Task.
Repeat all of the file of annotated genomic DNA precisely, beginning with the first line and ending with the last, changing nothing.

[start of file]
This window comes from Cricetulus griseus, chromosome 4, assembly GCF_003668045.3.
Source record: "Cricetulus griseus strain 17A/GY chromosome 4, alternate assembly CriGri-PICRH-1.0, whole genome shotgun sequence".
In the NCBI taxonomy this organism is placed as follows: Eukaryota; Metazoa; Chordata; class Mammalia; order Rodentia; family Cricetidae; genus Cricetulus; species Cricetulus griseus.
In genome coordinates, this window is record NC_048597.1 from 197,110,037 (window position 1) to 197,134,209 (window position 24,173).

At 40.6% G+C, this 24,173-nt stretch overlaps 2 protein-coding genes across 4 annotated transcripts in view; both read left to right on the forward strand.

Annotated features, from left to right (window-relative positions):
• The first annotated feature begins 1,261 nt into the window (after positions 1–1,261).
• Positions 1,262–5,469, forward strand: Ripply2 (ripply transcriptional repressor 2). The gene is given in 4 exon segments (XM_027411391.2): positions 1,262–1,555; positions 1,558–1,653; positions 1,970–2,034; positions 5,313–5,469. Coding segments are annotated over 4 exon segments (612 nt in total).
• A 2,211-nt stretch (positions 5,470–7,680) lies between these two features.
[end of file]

This window comes from Cricetulus griseus, chromosome 4, assembly GCF_003668045.3.
Source record: "Cricetulus griseus strain 17A/GY chromosome 4, alternate assembly CriGri-PICRH-1.0, whole genome shotgun sequence".
In the NCBI taxonomy this organism is placed as follows: Eukaryota; Metazoa; Chordata; class Mammalia; order Rodentia; family Cricetidae; genus Cricetulus; species Cricetulus griseus.
In genome coordinates, this window is record NC_048597.1 from 197,110,037 (window position 1) to 197,134,209 (window position 24,173).

At 40.6% G+C, this 24,173-nt stretch overlaps 2 protein-coding genes across 4 annotated transcripts in view; both read left to right on the forward strand.

Annotated features, from left to right (window-relative positions):
• The first annotated feature begins 1,261 nt into the window (after positions 1–1,261).
• Positions 1,262–5,469, forward strand: Ripply2 (ripply transcriptional repressor 2). The gene is given in 4 exon segments (XM_027411391.2): positions 1,262–1,555; positions 1,558–1,653; positions 1,970–2,034; positions 5,313–5,469. Coding segments are annotated over 4 exon segments (612 nt in total).
• A 2,211-nt stretch (positions 5,470–7,680) lies between these two features.